Taco John’s helps fill need for fast food dining
By Kate Ruggles
Farmer Staff Writer
Things people never expected to see in Watford City continue to arrive. But that does not make them any less exciting. On Thursday, May 1, after months of anticipation, the city’s first fast food restaurant with a drive-through, Taco John’s, opened its doors and its service counter to area residents.
Ruben Hooper, the Director of Operations for Professional Restaurant Group (PRG), is not only excited to be a part of opening a Taco John’s Restaurant in Watford City, but he feels that PRG will be good for Watford City.
“I feel that we are very in tune to the needs of cities that are going through an oil boom,” states Hooper.
He makes this statement first because PRG not only owns a successful Taco John’s restaurant in Montana and Idaho, but also in the oil-impacted cities of Minot, Dickinson and Williston. And the Williston Taco John’s is the busiest Taco John’s in the nation.
“The Williston Taco John’s started off as a busy store anyway,” states Megan Gundstrom, Marketing manager for PRG. “But then the volume went crazy around 2009, and in 2011 it really went wild.”
Gundstrom states that Taco John’s has regular times where they are busy, i.e. Taco Tuesday.
“But the Williston store is always busy,” states Gundstrom.
Gundstrom credits the Williston Taco John’s success to its general manager, stating that her response and adjustment to the boom is what also helped the store respond and adjust well to the boom.
Both Gundstrom and Hooper feel that Taco John’s is a successful restaurant more so because of certain inherent qualities within the organization - speed of service, community involvement and customer service.
“Some businesses can let things slide, like employee appearance, store appearance and friendliness,” states Hooper. “We believe in not letting things go just because we are busy.”
Hooper states that it will be Taco John’s goal to maintain positive customer service, but also to become involved in the Watford City area community.
“We were a part of the Williston community before the boom,” states Hooper. “We plan to be very community involved in Watford City as well.”
According to Hooper, PRG believes that one way to build trust in a community is to give back to it. It is the reason that Taco John’s will host community fundraisers and why they sought to hire locally as much as possible.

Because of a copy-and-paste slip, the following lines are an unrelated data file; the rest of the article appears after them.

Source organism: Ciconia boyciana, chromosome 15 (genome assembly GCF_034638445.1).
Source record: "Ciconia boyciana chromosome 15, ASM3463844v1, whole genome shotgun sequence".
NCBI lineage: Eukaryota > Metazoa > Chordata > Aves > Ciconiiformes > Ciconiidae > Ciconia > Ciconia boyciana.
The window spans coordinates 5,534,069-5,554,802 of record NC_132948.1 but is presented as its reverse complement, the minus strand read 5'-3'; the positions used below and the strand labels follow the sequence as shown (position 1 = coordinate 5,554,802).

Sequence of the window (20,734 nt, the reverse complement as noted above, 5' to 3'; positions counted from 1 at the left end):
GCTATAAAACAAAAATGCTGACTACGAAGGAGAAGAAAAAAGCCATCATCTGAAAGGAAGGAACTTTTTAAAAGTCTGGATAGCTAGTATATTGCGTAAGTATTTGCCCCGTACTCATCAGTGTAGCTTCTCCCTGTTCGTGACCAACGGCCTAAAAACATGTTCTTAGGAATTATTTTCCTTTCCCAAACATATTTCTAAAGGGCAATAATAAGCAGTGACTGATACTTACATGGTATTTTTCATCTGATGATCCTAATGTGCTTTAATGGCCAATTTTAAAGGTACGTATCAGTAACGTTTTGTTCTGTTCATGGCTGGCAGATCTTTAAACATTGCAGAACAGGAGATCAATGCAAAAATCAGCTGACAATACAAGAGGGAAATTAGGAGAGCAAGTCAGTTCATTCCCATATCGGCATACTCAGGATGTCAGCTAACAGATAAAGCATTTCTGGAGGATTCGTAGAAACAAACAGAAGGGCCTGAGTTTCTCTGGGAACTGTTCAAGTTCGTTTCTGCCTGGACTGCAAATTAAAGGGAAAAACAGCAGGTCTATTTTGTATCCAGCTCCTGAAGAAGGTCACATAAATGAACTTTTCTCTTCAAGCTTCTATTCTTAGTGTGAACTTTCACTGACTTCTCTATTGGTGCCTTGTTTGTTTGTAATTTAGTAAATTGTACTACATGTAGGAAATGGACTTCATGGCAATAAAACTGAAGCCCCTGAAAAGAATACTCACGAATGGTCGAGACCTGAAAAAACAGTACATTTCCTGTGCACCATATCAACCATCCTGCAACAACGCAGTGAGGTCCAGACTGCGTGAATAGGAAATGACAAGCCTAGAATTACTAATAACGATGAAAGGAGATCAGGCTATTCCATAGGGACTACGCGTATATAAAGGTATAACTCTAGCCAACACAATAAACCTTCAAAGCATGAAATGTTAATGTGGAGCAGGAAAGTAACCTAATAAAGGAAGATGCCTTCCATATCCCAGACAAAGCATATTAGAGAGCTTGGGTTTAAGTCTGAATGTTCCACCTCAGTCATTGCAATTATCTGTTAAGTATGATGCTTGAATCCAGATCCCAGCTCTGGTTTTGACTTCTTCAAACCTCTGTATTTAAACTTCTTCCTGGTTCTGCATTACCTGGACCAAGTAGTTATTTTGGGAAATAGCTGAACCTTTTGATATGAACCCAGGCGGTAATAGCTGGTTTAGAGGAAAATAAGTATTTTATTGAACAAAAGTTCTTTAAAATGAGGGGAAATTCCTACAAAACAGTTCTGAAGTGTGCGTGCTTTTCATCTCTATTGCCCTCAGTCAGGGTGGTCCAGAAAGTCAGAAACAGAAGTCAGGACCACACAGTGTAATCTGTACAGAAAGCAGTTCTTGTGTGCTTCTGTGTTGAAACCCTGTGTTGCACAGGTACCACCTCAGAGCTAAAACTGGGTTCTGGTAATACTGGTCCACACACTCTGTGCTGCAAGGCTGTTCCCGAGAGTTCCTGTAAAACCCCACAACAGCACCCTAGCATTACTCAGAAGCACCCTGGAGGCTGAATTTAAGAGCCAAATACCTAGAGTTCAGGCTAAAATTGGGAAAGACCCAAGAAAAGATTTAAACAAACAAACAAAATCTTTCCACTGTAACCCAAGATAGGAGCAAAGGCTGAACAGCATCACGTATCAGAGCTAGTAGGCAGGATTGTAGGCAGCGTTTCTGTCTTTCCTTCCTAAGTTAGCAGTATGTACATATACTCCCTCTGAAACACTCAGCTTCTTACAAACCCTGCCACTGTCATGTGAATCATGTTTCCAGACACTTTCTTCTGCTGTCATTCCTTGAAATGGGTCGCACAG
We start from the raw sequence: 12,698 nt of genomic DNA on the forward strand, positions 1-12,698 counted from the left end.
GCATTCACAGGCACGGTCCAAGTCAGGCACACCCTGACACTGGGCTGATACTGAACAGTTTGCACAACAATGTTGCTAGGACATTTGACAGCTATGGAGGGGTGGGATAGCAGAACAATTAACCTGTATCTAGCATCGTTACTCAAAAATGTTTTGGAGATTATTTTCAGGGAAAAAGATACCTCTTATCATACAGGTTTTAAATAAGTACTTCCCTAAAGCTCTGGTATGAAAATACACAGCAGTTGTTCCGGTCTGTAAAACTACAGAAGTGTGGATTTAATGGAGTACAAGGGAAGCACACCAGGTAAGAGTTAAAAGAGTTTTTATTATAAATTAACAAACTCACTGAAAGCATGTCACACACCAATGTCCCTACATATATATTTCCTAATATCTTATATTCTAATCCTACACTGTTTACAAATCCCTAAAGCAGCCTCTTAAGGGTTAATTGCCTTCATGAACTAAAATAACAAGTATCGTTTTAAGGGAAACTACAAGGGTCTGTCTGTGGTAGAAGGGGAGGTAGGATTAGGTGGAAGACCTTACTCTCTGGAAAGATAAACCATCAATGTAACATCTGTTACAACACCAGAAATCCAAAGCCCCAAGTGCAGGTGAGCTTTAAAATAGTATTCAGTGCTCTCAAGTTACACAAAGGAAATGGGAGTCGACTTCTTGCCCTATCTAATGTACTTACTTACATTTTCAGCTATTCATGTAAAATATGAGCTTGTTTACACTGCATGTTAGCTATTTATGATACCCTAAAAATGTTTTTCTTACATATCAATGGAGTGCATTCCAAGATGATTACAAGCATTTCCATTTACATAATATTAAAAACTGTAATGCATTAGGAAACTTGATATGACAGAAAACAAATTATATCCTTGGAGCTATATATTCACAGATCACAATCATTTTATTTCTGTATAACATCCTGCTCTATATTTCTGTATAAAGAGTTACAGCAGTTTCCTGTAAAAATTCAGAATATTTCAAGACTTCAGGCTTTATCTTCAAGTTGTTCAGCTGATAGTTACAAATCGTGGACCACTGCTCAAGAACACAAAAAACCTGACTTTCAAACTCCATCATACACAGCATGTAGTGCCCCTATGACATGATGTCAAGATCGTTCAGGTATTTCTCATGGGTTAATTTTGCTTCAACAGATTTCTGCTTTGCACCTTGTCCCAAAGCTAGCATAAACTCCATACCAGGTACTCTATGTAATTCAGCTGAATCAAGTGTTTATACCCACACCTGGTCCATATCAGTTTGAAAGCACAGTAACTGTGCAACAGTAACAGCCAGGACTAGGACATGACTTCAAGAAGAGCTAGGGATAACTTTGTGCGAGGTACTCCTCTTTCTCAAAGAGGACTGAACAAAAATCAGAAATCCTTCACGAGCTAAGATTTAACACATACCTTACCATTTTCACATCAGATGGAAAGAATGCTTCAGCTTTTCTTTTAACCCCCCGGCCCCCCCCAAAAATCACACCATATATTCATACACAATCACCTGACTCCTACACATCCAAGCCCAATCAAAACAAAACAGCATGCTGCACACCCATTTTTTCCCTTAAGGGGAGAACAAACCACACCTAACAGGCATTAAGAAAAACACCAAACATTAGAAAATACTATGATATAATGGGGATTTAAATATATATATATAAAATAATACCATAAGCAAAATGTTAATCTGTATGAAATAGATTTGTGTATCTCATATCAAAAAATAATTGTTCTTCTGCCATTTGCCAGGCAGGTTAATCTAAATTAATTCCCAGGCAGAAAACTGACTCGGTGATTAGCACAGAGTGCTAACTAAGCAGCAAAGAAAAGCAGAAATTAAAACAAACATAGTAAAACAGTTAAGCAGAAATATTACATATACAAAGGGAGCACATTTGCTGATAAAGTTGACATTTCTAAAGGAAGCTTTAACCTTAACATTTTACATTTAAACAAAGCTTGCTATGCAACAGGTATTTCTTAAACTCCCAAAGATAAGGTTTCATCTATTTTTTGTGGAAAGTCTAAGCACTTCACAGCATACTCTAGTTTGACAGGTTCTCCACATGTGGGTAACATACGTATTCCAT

“If people are from this town, then they know this town and they will stay in this town,” states Hooper.
PRG applied this thinking to the store’s wages, and hired people to work in the Watford City Taco John’s for $16 to $20 per hour.
“People said we could not fully staff a Taco John’s in the oil boom,” states Hooper. “But we understand that it is so expensive for people to live here that it has to be worth their while to work here.”
Hooper states that PRG opened their new restaurant in Watford City with 10 management staff and roughly 70 total employees, with each employee making no less than the minimum, $16 per hour.
But Hooper believes it is more than wages that keeps employees happy. It is a general investment in the well-being of the those who represent the Taco John’s name.
“We believe that what we as managers give our employees is what they will pass on to our customers,” states Hooper. “I love working for this business and I want the people who work here to love working here, too. Because if they do, they will pass that on to our customers.”
Taco John’s opened its doors to the public on Thursday, May 1, opening at 5 a.m. and closing their food service at 2 a.m. Hooper states that those will be the normal hours of operation, 5 a.m. to 2 a.m., every day, with the dining area closing at 11 p.m.
“We are going full boat,” states Hooper. “We are the only fast food restaurant from Watford City to Minot, and we are excited about it.”
Hooper states that after about a month, and the restaurant staff seems settled in what they are doing, the Watford City Taco John’s will be open to hosting community fundraisers on Thursdays from 5 p.m. to 7 p.m.